NICE Recommends Ibrutinib for Relapsed/Refractory MCL

Jason Harris

Blood.jpg The United Kingdom's National Institute for Health Care and Excellence (NICE) has published new guidelines recommending ibrutinib (Imbruvica) as treatment for patients with relapsed/refractory mantle cell lymphoma (MCL).

The BTK inhibitor is approved for patients who have undergone 1 previous line of therapy, and if Janssen Biotech, the drug’s manufacturer, provides ibrutinib “with the discount agreed in the commercial access agreement with NHS England.” The amount of the discount was not released.

Pharmacyclics LLC, an AbbVie company, and Janssen Biotech jointly developed and commercialized ibrutinib.

NICE concluded that the incremental cost-effectiveness ratios (ICERs) associated with ibrutinib for patients with relapsed/refractory MCL are above the range normally considered a cost-effective use of NHS resources of £20,000-£30,000, or $26,631-$39,947, per quality-adjusted life year (QALY) gained.

Earlier this year, NICE said it could not recommend routine use of ibrutinib in MCL because it did not meet NHS requirements for value per QALY. Ibrutinib is currently available through the Cancer Drugs Fund (CDF).

NICE is now recommending routine use of ibrutinib in the second-line setting, and has concluded that ibrutinib can be considered for end-of-life situations and estimates that its cost effectiveness is likely to be less than £49,848 ($66,376) per QALY gained.

Ibrutinib has been indicated for MCL in the United States since 2013.

AbbVie released data from a pooled analysis suggesting that ibrutinib can extend progression-free survival (PFS) in this patient population earlier this month at the 2017 ASH Annual Meeting. Overall, 53% (95% CI, 0.47-0.58) of patients treated with ibrutinib were alive at 2 years, 45% (95% CI, 0.39-0.50) were alive at 3 years, and 37% (95% CI, 0.25-0.49) were alive at 5 years. Median OS was 26.7 months.

Investigators examined data collected from the phase II SPARK and PCYC-114 studies, the phase III RAY trial, and the ongoing phase IIIb extension study CAN3001 (N = 370). Patients enrolled in SPARK, RAY, and PCYC-1104 received once-daily oral 560 mg of ibrutinib until progressive disease or unacceptable toxicity.

Patients in the SPARK, PCYC-1104, and RAY trials were required to have received at least 1 prior therapy for MCL and be chemotherapy-free for at least 3 weeks. Patients in SPARK were required to have already received rituximab (Rituxan) and bortezomib (Velcade), and patients in RAY were required to have already received rituximab. Patients who continued to benefit from ibrutinib therapy at the end of the studies were eligible to enroll in CAN3001.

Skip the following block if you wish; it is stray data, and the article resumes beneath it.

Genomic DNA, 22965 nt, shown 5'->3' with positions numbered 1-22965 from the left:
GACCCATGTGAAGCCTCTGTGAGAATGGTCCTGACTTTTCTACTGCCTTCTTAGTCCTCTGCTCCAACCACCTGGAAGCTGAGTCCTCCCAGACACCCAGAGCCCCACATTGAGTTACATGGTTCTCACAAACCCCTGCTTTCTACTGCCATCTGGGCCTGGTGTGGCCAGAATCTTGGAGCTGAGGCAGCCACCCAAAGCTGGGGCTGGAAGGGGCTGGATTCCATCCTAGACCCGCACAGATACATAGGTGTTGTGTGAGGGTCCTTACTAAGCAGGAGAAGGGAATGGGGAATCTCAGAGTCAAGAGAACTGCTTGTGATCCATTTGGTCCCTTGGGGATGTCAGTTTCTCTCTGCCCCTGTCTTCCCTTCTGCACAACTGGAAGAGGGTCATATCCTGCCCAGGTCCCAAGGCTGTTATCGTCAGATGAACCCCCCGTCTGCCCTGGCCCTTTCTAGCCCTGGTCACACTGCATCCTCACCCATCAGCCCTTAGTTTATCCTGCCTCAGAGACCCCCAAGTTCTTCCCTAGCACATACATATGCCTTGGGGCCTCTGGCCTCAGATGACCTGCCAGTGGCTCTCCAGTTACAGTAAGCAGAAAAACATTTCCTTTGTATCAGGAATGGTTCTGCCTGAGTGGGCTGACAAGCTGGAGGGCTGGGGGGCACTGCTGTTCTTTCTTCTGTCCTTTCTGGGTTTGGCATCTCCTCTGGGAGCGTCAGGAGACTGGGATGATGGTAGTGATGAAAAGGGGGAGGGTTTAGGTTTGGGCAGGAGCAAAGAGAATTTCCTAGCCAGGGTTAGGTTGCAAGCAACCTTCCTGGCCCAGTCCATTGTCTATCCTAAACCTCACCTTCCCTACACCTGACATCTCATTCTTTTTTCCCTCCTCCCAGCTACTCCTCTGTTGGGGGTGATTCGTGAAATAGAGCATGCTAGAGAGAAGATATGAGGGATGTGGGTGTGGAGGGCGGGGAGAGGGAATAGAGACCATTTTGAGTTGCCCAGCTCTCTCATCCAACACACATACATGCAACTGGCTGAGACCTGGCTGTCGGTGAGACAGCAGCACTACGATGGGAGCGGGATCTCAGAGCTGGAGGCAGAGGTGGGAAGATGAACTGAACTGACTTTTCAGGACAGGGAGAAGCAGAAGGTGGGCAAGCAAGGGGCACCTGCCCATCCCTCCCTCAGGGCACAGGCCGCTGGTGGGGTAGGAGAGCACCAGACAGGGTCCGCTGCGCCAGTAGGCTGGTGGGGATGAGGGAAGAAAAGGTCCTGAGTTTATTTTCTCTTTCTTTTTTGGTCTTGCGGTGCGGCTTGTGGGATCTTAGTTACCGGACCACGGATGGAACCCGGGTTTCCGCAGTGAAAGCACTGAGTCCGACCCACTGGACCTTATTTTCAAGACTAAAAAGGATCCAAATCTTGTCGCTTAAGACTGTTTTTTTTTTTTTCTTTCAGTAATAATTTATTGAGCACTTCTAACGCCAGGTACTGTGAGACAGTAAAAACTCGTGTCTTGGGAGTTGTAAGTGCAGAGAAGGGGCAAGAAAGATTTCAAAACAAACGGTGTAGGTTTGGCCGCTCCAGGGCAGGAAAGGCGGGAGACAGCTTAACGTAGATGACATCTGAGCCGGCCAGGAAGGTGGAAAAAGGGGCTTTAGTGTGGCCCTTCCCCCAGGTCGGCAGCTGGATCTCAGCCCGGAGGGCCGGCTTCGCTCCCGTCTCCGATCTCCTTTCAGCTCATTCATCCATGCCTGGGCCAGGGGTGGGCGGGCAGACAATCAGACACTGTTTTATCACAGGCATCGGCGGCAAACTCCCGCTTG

At 41 months of follow-up, 36% (95% CI, 0.31-0.42) of patients assigned to ibrutinib were progression free at 2 years and 26% (95% CI, 0.20-0.32) were progression free at 3 years. Median PFS was 13 months. The median PFS in patients with 1 prior line of therapy was 33.6 months (range, 19.4-42.1).

More than one-quarter of patients (26.5%) achieved complete response (CR) while on treatment with ibrutinib. The median period for patients achieving CR was 46.2 months (range, 42.1-not estimable).

In the pooled analysis, the median duration of follow-up was 41.1 months (95% CI, 37.3-42.5) and median exposure to ibrutinib was 11.1 months (range, 0.03-72.1). Eighty-three patients were treated with ibrutinib for 3 or more years, and 40 patients were treated with ibrutinib for 4 or more years. Fifty-four of 87 patients (62.1%) enrolled in CAN3001 remain on ibrutinib.

Eight in 10 patients experienced grade ≥3 treatment-emergent adverse events (TEAEs). The most common grade ≥3 TEAEs were neutropenia (17.0%), thrombocytopenia (12.2%), pneumonia (11.9%), anemia (9.5%), atrial fibrillation (5.9%) and hypertension (5.1%). Most of these AEs were more common during the first year of ibrutinib treatment. Six in 10 patients experienced serious TEAEs. Cumulative incidence of any major hemorrhage was 7.3%. In all cases, incidence of TEAEs decreased after the first year.

“Imbruvica continues to provide a beneficial treatment option for patients with relapsed/refractory mantle cell lymphoma," Thorsten Graef, MD, PhD, head of clinical development, Pharmacyclics, said in a news release. “Prior to the discovery and introduction of Imbruvica, people diagnosed with MCL had limited treatment options. This long-term data analysis adds to our growing understanding of Imbruvica's potential treatment benefits for previously treated MCL patients.”
Rule S, Dreyling M, Goy A, et al. Median 3.5-year follow-up of ibrutinib treatment in patients with relapsed/refractory mantle cell lymphoma: a pooled analysis. In: Proceedings from the 59th ASH Annual Meeting and Exposition; December 9-12, 2017; Atlanta, Georgia. Abstract 151.
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